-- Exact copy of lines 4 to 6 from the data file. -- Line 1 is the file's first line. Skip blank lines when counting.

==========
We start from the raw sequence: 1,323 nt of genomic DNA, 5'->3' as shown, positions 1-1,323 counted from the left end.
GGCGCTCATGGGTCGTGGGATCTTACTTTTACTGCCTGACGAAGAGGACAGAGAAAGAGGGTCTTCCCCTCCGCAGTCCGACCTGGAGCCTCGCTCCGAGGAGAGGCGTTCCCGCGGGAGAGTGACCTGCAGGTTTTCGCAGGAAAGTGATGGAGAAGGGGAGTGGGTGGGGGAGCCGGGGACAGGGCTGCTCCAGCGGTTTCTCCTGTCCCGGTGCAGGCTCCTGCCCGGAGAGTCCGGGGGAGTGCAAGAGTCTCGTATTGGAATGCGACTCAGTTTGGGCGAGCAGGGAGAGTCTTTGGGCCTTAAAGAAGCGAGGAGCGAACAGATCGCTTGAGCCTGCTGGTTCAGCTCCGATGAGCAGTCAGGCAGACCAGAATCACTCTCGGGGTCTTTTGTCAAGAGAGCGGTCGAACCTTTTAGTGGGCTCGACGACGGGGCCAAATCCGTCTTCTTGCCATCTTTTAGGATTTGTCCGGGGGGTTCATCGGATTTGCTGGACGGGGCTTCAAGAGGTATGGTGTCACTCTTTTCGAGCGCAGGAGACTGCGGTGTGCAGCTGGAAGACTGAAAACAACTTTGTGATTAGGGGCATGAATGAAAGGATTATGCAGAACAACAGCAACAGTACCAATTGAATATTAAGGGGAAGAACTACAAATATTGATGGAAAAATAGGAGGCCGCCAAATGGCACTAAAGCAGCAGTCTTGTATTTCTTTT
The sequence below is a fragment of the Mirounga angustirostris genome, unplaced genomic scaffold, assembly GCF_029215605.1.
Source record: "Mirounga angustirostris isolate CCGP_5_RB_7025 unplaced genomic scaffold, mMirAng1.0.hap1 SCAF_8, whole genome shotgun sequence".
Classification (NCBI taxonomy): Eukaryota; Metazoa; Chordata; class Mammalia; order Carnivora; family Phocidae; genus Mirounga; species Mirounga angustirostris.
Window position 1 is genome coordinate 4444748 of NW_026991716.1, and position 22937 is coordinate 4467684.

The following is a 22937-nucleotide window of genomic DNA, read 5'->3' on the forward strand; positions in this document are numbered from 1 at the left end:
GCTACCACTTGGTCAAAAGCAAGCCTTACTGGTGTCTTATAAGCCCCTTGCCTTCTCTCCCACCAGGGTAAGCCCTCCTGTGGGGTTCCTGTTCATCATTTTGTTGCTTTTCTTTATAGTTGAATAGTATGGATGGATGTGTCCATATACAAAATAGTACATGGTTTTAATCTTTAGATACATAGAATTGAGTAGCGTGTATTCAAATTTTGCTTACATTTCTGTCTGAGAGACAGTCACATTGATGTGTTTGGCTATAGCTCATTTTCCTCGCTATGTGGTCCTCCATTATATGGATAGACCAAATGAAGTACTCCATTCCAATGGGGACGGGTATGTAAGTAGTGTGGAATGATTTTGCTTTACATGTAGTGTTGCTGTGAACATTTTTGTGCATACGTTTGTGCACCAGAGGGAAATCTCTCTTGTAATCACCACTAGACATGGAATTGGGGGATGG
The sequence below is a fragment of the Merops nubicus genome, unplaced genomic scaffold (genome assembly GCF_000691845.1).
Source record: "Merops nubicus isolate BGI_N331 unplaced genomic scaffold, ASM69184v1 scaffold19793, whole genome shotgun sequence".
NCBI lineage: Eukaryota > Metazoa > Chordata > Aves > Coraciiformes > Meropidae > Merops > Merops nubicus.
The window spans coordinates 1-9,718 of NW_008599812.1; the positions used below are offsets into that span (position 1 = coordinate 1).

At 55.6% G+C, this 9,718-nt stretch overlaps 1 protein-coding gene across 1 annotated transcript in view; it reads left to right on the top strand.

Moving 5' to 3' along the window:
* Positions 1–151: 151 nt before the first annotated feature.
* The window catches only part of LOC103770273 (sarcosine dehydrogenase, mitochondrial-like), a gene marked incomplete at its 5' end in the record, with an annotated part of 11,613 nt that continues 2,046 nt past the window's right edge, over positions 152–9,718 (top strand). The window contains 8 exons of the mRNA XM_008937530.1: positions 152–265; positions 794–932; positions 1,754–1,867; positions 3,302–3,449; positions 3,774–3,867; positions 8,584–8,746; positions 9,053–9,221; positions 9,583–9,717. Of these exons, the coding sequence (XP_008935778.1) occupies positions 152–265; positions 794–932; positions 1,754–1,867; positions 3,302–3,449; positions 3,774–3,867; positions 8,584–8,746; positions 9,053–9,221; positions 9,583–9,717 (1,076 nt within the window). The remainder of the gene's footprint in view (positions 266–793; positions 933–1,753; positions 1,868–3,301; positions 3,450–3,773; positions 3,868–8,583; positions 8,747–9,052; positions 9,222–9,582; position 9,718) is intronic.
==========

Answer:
Source record: "Mirounga angustirostris isolate CCGP_5_RB_7025 unplaced genomic scaffold, mMirAng1.0.hap1 SCAF_8, whole genome shotgun sequence".
Classification (NCBI taxonomy): Eukaryota; Metazoa; Chordata; class Mammalia; order Carnivora; family Phocidae; genus Mirounga; species Mirounga angustirostris.
Window position 1 is genome coordinate 4444748 of NW_026991716.1, and position 22937 is coordinate 4467684.